C. L. Flaccus Glass Company, Pittsburg, PA
A M Foster Co., Chicago, IL
Gayner Glass Works, Salem, NJ
S. George Co., Wellsburg, WV
Gilchrist Improved Jar Co., Philadelphia, PA & Elmer, NJ
Glass Containers Corp., Fullerton, CA (Golden Harvest)
W. Glenny Glass Co., Cincinnati, OH
Greenfield Fruit Jar & Bottle Co., Greenfield, IN
Hawley Glass Company, Hawley, PA
Hazel Glass, Washington, PA
Hazel-Atlas Glass Co., Wheeling, WV, & Washington, PA
Hemingray, Cincinnati, OH
Hemingway Glass Co., Covington, KY
Hero Fruit Jar Co., Philadelphia, PA
Hero Glass Works, Philadelphia, PA
Hermetic Fruit Jar Company, Portland, OR (Kerr)
Hermetical Closure Co., San Francisco, CA
Louis Hollweg, Indianapolis, IN
Illinois Glass Co., Alton, IL
Illinois Pacific Glass Company
Kearns-Gorsuch Bottle Co., Zanesville, OH
Kerr Glass Manufacturing Company, Sand Springs, OK
Keystone Glass Works, Philadelphia, PA
Knox Glass Bottle Co., Knox, PA
Lamb Glass Co., Vernon, OH
J. A. Landsberger Co., San Francisco, CA
Lynchburg Glass Corp.,
Lyndeboro Glass, Lyndeboro, NH
W. W. Lyman
Mannington Glass, Mannington, WV
Marion Fruit Jar & Bottle Co., Marion, IN
Mission Mason
Moore Brothers Glass Co., Clayton, NJ
Mountain Mason, Midvale, UT
National Glass Co., Pittsburg, PA
Ohio Container Co., Columbus, OH (Mom's)
Ohio Valley Glass Company
Owens-Illinois Glass Co. - Toledo, OH (Presto) & San Francisco, CA
Pacific Glass Works
F. H. Palmer, Brooklyn, NY
Penna Glass Co., Anderson, IN
Port Glass Works, Bellville, IL
Poughkeepsie Glass Works, Poughkeepsie, NY
Putnam, Bennington, VT
Putnam Glass Works, Zanesville, OH
Red Key Glass Co., Red Key, IN
Root Glass Company, Terre Haute, IN
Safe Glass Co., Upland, IN & Chicago, IL
San Francisco and Pacific Glass Works
Schram Glass Mfg. Co., St. Louis, MO
Skillin-Goodin Glass Co., Yorktown, IN
A. G. Smalley & Co., Boston
Smalley-Kilvan-Onthank, Boston
J. P. Smith, Pittsburg, PA
Sneath Glass Co., Hartford City, IN
Swayzee Glass Co., Swayzee, IN
Terre Haute Glass Mfg. Co., Terre Haute, IN
Thames Glass Works Company, New London, CT
Upland Cooperative Glass Co., Upland, IN
Vacuum Jar & Fruit Package Co., San Francisco, CA
Victor Jar Co., Detroit, MI
Weightman Glass Co., Pittsburg, PA
Wellsburgh Glass and Mfg., Wellsburgh, WV
Western Flint Glass Co., Eaton, IN
Weston Glass Co., Weston, WV
Whitall Tatum
Whitney Glass Works, Glassboro, NJ
Woodbury Bottle Works, Woodbury, NJ
Wormser Glass Co., Pittsburg, PA
R. G. Wright & Co., Buffalo, NY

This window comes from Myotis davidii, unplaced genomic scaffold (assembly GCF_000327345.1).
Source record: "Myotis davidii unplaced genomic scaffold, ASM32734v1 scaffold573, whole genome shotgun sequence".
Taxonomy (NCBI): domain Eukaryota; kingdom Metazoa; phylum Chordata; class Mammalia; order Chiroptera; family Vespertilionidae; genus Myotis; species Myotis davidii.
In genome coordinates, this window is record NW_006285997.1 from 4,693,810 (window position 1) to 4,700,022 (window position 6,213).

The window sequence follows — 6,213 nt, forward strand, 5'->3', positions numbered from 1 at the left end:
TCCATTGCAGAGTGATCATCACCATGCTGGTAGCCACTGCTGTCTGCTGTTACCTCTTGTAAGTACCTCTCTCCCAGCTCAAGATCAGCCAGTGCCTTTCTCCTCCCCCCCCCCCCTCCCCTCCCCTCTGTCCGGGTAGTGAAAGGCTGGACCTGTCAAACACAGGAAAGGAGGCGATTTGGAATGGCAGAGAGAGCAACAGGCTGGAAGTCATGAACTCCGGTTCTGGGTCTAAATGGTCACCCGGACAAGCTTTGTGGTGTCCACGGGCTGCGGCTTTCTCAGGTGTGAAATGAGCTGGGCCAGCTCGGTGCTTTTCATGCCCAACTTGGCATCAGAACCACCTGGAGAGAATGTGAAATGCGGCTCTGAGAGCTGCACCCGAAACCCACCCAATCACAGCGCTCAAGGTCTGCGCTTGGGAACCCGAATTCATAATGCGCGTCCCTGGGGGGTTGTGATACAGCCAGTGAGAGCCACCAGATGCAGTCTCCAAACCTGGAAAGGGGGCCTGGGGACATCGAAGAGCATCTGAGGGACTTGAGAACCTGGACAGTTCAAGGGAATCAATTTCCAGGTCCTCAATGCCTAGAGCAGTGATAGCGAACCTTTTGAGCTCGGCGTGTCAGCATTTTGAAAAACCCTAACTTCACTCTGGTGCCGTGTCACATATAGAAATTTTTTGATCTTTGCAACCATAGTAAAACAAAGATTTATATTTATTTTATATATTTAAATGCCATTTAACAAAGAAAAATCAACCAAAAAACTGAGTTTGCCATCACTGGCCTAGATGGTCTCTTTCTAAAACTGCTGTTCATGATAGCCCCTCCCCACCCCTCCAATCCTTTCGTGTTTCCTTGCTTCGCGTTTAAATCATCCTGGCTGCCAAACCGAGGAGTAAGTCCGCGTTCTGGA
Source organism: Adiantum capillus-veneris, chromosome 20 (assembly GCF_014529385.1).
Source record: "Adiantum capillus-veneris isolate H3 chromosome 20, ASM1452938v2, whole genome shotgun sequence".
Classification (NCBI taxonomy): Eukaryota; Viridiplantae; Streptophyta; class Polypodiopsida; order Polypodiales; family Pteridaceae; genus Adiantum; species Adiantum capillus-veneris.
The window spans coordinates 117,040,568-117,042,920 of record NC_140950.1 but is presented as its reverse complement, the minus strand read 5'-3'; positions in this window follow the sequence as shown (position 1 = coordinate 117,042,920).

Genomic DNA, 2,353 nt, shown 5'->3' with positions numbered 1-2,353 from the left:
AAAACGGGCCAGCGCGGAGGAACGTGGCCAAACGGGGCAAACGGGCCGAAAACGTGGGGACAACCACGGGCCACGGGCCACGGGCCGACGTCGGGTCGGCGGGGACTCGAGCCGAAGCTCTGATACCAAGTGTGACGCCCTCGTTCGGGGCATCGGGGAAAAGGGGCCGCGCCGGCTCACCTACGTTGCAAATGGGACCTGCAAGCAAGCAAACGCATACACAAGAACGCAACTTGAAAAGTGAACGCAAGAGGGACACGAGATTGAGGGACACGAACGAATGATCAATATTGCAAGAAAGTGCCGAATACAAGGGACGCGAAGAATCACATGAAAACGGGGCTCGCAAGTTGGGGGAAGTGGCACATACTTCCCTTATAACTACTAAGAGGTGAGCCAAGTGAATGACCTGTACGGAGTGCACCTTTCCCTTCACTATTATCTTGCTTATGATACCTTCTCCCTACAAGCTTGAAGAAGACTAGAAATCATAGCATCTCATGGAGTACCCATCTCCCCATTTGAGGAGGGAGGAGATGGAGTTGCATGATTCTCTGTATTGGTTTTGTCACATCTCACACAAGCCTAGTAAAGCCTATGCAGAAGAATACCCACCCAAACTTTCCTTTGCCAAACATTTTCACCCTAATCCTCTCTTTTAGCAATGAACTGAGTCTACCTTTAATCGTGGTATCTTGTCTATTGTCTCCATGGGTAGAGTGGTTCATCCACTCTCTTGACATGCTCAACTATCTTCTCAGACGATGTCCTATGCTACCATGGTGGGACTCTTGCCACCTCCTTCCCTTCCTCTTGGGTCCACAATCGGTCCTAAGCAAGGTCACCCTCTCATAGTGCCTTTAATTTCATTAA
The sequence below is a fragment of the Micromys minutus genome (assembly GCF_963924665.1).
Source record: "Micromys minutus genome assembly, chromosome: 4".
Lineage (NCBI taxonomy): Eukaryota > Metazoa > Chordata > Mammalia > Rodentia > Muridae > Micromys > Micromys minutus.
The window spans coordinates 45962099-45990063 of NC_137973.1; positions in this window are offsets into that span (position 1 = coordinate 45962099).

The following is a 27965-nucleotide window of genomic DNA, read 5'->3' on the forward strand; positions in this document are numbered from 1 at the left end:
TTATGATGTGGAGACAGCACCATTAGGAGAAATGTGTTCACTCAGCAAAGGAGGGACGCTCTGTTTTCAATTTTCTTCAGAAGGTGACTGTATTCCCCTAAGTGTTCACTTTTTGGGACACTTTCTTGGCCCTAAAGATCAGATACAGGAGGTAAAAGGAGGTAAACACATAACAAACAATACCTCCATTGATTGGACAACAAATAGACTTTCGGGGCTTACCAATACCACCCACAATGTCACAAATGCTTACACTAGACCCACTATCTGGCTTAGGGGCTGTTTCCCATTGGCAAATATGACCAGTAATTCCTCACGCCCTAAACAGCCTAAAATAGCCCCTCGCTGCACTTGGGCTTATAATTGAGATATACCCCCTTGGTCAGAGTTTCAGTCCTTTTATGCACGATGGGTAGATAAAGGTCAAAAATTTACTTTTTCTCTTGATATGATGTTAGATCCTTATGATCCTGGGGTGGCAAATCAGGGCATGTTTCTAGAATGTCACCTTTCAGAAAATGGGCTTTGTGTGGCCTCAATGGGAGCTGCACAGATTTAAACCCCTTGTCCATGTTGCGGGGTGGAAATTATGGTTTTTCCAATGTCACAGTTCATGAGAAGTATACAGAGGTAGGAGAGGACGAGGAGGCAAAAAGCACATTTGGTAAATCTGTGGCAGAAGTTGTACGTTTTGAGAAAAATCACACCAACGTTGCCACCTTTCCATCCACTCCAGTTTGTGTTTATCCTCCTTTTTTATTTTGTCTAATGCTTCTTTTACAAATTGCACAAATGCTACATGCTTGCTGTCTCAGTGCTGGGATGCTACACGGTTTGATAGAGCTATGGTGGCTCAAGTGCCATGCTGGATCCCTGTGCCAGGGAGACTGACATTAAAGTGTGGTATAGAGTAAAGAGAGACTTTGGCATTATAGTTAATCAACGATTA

A Primer on Fruit Jars is an interesting article by Dave Hinson with a good overview on the history of glass fruit jars that have been used for home food preservation in the past.

Saturday, December 13, 2008

Mike, Matt and Brian Go Digging in New Hampshire

Occasionally, Dumpdiggers dot blogspot will publish submissions from other enthusiasts, or those people kind enough to put images to anecdotes in the Digging Stories category of the discussion forum on

This is one of those occasions. DiggerMatty has uploaded some wonderful photos and prose concerning his most recent adventure in New Hampshire. Here are his images and text:

A Winter Dig
by DiggerMatty (every picture expands - just click)

Well, Mikey found us a dump to dig for the winter months. All the dumps up here are getting sketchy due to the police activity, so we had to improvise! Plus it is about time Mikey brought something to the table (Just kidding Mikey)! You know I love ya man! Believe it or not Mikey has invited me on SEVERAL excellent digs!

So back to the story...Mikey called me one day and told me he was on to a decent dump down his way.

A couple weeks passed and the opportunity came about for me to investigate it. Mike, Brian and I all met there for a dig. I came to the conclusion before long that this dump used to be a pond that was filled in with trash in the early 1900's. As you all know I research...

So we did some digging and came up with some pretty good stuff. I dug a fairly scarce jar and gave it to Brian...he collects them. It was a IMPROVED JAM with a monogram on the back.

We scored some Milks, some odd-ball meds, and I dug about 8 Duffy's Malt Whiskey's (6 intact).

It was a fun time. I also dug a NICE stone master ink that was encrusted with something? Wait till you see how that cleaned up!

Here are some pics from the dig! Click on pics to blow them up!

Went digging again down Mikey's way...I met the digger (Greg) who was generous enough to share the dump with us. He found the dump and then he and Mikey got permission from the land owner.

Greg is one hell of a avid digger as well. We had a great time.

So this is going to be our winter dump digging least until spring. I guess all that matters in these hard time is that we can get out as diggers and enjoy each others company...and maybe a few good finds......OR GREAT ONES!

Here are the photos from today’s lucrative dig. Thanks Greg & Mikey.........

I HAD A REAL BLAST...but that Burger King food that Mikey got us had me farting like a mental patient that lost his colostomy bag!

Mikey found a neat Whiskey from the UK.....

I dug an AWESOME mosquito cure.......

and Greg dug a BUNCH OF SWEET STUFF.

Sunday, December 7, 2008

Eddie the Bottle Viking Shares his Secrets

Eddie Brater the Bottle Viking, webmaster and administrator of, has written the definitive How-To book on privy digging that’s destined to become a classic in our niche.

Attractively priced at $9.99, The Essentials of Privy Digging, the complete guide to locating and digging outhouse pits comes direct from his computer to yours as an Adobe PDF via some very sophisticated shopping cart software.

Despite being over 65 pages long, and absolutely packed with precious tips and full colour photos, Dumpdiggers digested the manual in one sitting. Yes it’s just that good. This is a big chocolate cake full of ideas, insights and some pretty funny stories. Did I mention there's pictures?

As an example of his refreshingly informal writing style, here’s how Eddie describes the process of liberating spring steel rods needed for privy probes from the trunks of old cars in scrap yards,

To remove them [spring steel rods], the trunk lid should be all the way up. All you need is a pair of vice grips and a pry bar, tire iron, or large flat tipped screwdriver, and also the foresight to squint like hell and turn your face 180 degrees away from the rod as it pops loose. Certain curses, or indeed, long strings of them, are handy for when the pry bar slips violently from behind a stubborn rod, and are often looked upon by any junk yard employees within ear shot as a sure sign of manliness.”

Eddie’s book has well written answers to hard questions like What does a privy feel like with the probe? and How to deal with water? Chapters like Reading the land, and Things to look for nicely communicate his years of experience. Priced to sell, this guide should help both noobs and veterans be more productive as they progress along the path of the privy digger.